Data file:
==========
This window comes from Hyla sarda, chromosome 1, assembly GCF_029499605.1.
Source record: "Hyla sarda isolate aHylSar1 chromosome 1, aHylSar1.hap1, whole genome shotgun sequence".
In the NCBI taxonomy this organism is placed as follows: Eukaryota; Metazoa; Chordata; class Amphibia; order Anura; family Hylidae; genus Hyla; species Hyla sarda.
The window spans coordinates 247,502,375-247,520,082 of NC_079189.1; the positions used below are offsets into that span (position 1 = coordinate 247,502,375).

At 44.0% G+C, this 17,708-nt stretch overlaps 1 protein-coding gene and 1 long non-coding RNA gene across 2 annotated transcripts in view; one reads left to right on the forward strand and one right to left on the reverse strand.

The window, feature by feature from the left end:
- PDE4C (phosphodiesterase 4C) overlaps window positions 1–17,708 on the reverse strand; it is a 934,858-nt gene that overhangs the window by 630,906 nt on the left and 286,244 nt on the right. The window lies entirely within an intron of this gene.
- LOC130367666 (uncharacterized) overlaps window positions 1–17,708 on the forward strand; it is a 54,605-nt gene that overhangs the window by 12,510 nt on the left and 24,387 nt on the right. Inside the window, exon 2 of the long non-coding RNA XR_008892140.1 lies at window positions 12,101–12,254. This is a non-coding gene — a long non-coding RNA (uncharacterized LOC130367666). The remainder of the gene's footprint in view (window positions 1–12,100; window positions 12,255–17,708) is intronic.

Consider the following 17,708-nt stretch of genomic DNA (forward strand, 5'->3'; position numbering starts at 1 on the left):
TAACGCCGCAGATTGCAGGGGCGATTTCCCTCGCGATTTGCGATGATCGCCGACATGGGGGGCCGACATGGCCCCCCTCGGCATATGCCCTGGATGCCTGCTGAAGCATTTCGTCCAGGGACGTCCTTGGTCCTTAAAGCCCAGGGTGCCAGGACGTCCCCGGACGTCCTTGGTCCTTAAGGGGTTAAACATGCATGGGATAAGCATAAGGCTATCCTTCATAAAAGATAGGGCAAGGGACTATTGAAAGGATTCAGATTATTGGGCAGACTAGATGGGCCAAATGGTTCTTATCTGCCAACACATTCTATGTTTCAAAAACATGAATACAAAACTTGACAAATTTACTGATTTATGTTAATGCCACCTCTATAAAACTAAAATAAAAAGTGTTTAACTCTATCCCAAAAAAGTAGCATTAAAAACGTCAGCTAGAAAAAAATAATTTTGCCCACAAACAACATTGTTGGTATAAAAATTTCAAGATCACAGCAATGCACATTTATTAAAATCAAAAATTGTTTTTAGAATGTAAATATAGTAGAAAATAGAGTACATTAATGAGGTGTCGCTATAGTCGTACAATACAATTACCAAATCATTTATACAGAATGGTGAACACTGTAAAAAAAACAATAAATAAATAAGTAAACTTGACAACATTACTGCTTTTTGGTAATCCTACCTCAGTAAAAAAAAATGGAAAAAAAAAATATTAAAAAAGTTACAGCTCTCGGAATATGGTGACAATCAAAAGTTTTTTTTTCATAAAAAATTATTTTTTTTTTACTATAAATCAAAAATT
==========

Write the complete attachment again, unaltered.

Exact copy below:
This window comes from Hyla sarda, chromosome 1, assembly GCF_029499605.1.
Source record: "Hyla sarda isolate aHylSar1 chromosome 1, aHylSar1.hap1, whole genome shotgun sequence".
In the NCBI taxonomy this organism is placed as follows: Eukaryota; Metazoa; Chordata; class Amphibia; order Anura; family Hylidae; genus Hyla; species Hyla sarda.
The window spans coordinates 247,502,375-247,520,082 of NC_079189.1; the positions used below are offsets into that span (position 1 = coordinate 247,502,375).

At 44.0% G+C, this 17,708-nt stretch overlaps 1 protein-coding gene and 1 long non-coding RNA gene across 2 annotated transcripts in view; one reads left to right on the forward strand and one right to left on the reverse strand.

The window, feature by feature from the left end:
- PDE4C (phosphodiesterase 4C) overlaps window positions 1–17,708 on the reverse strand; it is a 934,858-nt gene that overhangs the window by 630,906 nt on the left and 286,244 nt on the right. The window lies entirely within an intron of this gene.
- LOC130367666 (uncharacterized) overlaps window positions 1–17,708 on the forward strand; it is a 54,605-nt gene that overhangs the window by 12,510 nt on the left and 24,387 nt on the right. Inside the window, exon 2 of the long non-coding RNA XR_008892140.1 lies at window positions 12,101–12,254. This is a non-coding gene — a long non-coding RNA (uncharacterized LOC130367666). The remainder of the gene's footprint in view (window positions 1–12,100; window positions 12,255–17,708) is intronic.

Consider the following 17,708-nt stretch of genomic DNA (forward strand, 5'->3'; position numbering starts at 1 on the left):
TAACGCCGCAGATTGCAGGGGCGATTTCCCTCGCGATTTGCGATGATCGCCGACATGGGGGGCCGACATGGCCCCCCTCGGCATATGCCCTGGATGCCTGCTGAAGCATTTCGTCCAGGGACGTCCTTGGTCCTTAAAGCCCAGGGTGCCAGGACGTCCCCGGACGTCCTTGGTCCTTAAGGGGTTAAACATGCATGGGATAAGCATAAGGCTATCCTTCATAAAAGATAGGGCAAGGGACTATTGAAAGGATTCAGATTATTGGGCAGACTAGATGGGCCAAATGGTTCTTATCTGCCAACACATTCTATGTTTCAAAAACATGAATACAAAACTTGACAAATTTACTGATTTATGTTAATGCCACCTCTATAAAACTAAAATAAAAAGTGTTTAACTCTATCCCAAAAAAGTAGCATTAAAAACGTCAGCTAGAAAAAAATAATTTTGCCCACAAACAACATTGTTGGTATAAAAATTTCAAGATCACAGCAATGCACATTTATTAAAATCAAAAATTGTTTTTAGAATGTAAATATAGTAGAAAATAGAGTACATTAATGAGGTGTCGCTATAGTCGTACAATACAATTACCAAATCATTTATACAGAATGGTGAACACTGTAAAAAAAACAATAAATAAATAAGTAAACTTGACAACATTACTGCTTTTTGGTAATCCTACCTCAGTAAAAAAAAATGGAAAAAAAAAATATTAAAAAAGTTACAGCTCTCGGAATATGGTGACAATCAAAAGTTTTTTTTTCATAAAAAATTATTTTTTTTTTACTATAAATCAAAAATT